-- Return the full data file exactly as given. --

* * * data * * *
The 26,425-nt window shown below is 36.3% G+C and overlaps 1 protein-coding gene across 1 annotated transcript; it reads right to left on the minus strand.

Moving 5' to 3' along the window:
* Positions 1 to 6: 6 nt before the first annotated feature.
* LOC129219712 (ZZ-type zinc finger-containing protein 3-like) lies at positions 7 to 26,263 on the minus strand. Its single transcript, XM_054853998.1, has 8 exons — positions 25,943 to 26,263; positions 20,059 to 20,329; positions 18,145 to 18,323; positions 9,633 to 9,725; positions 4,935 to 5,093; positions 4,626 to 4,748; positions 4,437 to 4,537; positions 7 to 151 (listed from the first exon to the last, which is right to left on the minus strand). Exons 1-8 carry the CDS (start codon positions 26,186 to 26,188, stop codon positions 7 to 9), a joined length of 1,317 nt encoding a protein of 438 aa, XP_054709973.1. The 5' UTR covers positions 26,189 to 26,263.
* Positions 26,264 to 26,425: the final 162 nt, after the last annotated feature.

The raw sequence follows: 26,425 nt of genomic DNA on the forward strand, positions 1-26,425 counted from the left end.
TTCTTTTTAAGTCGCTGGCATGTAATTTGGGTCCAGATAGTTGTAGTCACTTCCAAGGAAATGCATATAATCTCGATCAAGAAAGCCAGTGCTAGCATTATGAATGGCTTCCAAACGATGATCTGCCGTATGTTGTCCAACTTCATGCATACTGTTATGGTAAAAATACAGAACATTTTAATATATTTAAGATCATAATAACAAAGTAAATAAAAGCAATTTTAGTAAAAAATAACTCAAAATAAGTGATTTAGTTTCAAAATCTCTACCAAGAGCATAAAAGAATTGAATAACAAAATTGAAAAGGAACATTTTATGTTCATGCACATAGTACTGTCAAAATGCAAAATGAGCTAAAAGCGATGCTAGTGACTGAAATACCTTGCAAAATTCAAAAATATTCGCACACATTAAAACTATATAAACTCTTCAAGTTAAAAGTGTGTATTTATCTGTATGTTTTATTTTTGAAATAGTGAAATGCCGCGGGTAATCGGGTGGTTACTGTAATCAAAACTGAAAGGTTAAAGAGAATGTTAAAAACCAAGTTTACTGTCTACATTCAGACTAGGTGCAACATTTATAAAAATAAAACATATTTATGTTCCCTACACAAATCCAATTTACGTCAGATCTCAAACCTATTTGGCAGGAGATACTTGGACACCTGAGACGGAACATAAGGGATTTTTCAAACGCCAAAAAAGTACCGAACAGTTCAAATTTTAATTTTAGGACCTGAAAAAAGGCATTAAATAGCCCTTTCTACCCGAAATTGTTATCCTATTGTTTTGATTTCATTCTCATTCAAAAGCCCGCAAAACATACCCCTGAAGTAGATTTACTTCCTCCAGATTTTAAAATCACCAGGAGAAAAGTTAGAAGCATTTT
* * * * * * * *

The 26,425-nt window shown below is 36.3% G+C and overlaps 1 protein-coding gene across 1 annotated transcript; it reads right to left on the minus strand.

Moving 5' to 3' along the window:
* Positions 1 to 6: 6 nt before the first annotated feature.
* LOC129219712 (ZZ-type zinc finger-containing protein 3-like) lies at positions 7 to 26,263 on the minus strand. Its single transcript, XM_054853998.1, has 8 exons — positions 25,943 to 26,263; positions 20,059 to 20,329; positions 18,145 to 18,323; positions 9,633 to 9,725; positions 4,935 to 5,093; positions 4,626 to 4,748; positions 4,437 to 4,537; positions 7 to 151 (listed from the first exon to the last, which is right to left on the minus strand). Exons 1-8 carry the CDS (start codon positions 26,186 to 26,188, stop codon positions 7 to 9), a joined length of 1,317 nt encoding a protein of 438 aa, XP_054709973.1. The 5' UTR covers positions 26,189 to 26,263.
* Positions 26,264 to 26,425: the final 162 nt, after the last annotated feature.

The raw sequence follows: 26,425 nt of genomic DNA on the forward strand, positions 1-26,425 counted from the left end.
TTCTTTTTAAGTCGCTGGCATGTAATTTGGGTCCAGATAGTTGTAGTCACTTCCAAGGAAATGCATATAATCTCGATCAAGAAAGCCAGTGCTAGCATTATGAATGGCTTCCAAACGATGATCTGCCGTATGTTGTCCAACTTCATGCATACTGTTATGGTAAAAATACAGAACATTTTAATATATTTAAGATCATAATAACAAAGTAAATAAAAGCAATTTTAGTAAAAAATAACTCAAAATAAGTGATTTAGTTTCAAAATCTCTACCAAGAGCATAAAAGAATTGAATAACAAAATTGAAAAGGAACATTTTATGTTCATGCACATAGTACTGTCAAAATGCAAAATGAGCTAAAAGCGATGCTAGTGACTGAAATACCTTGCAAAATTCAAAAATATTCGCACACATTAAAACTATATAAACTCTTCAAGTTAAAAGTGTGTATTTATCTGTATGTTTTATTTTTGAAATAGTGAAATGCCGCGGGTAATCGGGTGGTTACTGTAATCAAAACTGAAAGGTTAAAGAGAATGTTAAAAACCAAGTTTACTGTCTACATTCAGACTAGGTGCAACATTTATAAAAATAAAACATATTTATGTTCCCTACACAAATCCAATTTACGTCAGATCTCAAACCTATTTGGCAGGAGATACTTGGACACCTGAGACGGAACATAAGGGATTTTTCAAACGCCAAAAAAGTACCGAACAGTTCAAATTTTAATTTTAGGACCTGAAAAAAGGCATTAAATAGCCCTTTCTACCCGAAATTGTTATCCTATTGTTTTGATTTCATTCTCATTCAAAAGCCCGCAAAACATACCCCTGAAGTAGATTTACTTCCTCCAGATTTTAAAATCACCAGGAGAAAAGTTAGAAGCATTTT